And now that the Remainers have lost one from their side – in the form of SNP leader Ian Blackford being ordered from the chamber by the Speaker, John Bercow, for refusing to sit when told during PMQs, – the PMs job has been made a little bit easier on today's remaining votes.

Halfway through the PMQ session Mr Blackford had just finished his two allotted questions regarding what he saw as a lack of debating time yesterday on devolved powers coming back from the EU. But not getting the response he wanted from the PM, he invoked a little used procedure to move that the house sit in private.

This would require that all galleries be cleared, TV switched off, reporters and Hansard removed etc.

Now, this procedure was originally intended to ensure there were a minimum of forty MPs available to vote and it has already been identified as a target for reform. It can also though be used to delay adjournment of the house or, as I suspect in this case, to air a grievance.

However, there are other better ways of doing this.

The upshot was that Mr Blackford moved for the house to vote to sit in private and Speaker Bercow consulted his experts and said there could be a vote at the end of PMQs not halfway through.

But the SNP leader remained standing and refused to give way so that PMQs could proceed.

This left the Speaker no option but to remove him from the chamber for the rest of the day and as he went all the SNP MPs followed him out of the Commons.

For me was just a childish choreographed publicity stunt, but an entertaining lunchtime watch nonetheless. But I expect that ardent SNP supporters will be foaming at the mouth over it.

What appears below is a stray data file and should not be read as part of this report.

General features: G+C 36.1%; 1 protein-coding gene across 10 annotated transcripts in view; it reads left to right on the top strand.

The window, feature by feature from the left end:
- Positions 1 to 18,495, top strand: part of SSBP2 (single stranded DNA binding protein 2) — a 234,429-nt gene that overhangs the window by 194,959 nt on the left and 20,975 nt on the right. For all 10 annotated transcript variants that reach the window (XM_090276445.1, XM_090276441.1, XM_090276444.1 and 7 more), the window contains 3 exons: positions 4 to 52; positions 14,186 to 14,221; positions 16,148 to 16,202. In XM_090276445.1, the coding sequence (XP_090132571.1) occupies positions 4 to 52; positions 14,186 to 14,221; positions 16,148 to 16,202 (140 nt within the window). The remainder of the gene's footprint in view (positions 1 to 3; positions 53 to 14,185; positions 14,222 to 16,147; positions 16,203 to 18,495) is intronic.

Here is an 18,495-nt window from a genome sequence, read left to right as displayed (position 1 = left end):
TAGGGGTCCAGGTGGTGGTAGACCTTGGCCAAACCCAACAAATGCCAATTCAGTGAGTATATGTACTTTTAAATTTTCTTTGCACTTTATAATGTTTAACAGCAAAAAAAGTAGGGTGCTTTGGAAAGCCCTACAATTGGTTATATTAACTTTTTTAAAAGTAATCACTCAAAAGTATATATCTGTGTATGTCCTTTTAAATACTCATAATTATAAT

Now, one report that might have slipped under your radar is that according to new research, IQs have been falling steadily for the past few decades.

As the twentieth century progressed IQ scores had been steadily rising, something called the Flynn effect after the intelligence researcher James Flynn.

However, a large study of Norwegian men consisting of over 730,000 IQ tests over decades has indicated that the Flynn effect has been reversed and IQ scores have been declining by about seven points every generation since 1975.

"It's not the first time we've seen this kind of dip. -says Science Alert – Research by Flynn himself that looked at the IQs of British teenagers almost a decade ago observed a similar fall in test scores.

"'It looks like there is something screwy among British teenagers,' Flynn told The Telegraph at the time."

Now tell me again about those thick old Leave voters and lowering the voting age to sixteen.

Seriously though, this appears to be a worrying long term trend that should be of concern to us all. One thing they did find was that eating fish helped – so get on with Brexit, get back control of our fishing grounds and get more cheap fresh fish on the dining tables of the UK.

And finally, Brexit supporting Wetherspoons pub chain owner Tim Martin, has decided to replace Champagne with sparkling wines from the UK in the run-up to Brexit.

The chain says it "….will replace Champagne with sparkling wines from the UK; Denbies Sparkling Whitedowns Brut and Whitedowns Rose Brut as well as Hardys Sparkling Pinot Chardonnay from Australia." will feature.

"The pubs will also serve wheat beers from the UK and USA; Blue Moon Belgian White, Thornbridge Versa Weisse Beer and SA Brains Atlantic White."

I'll drink to that!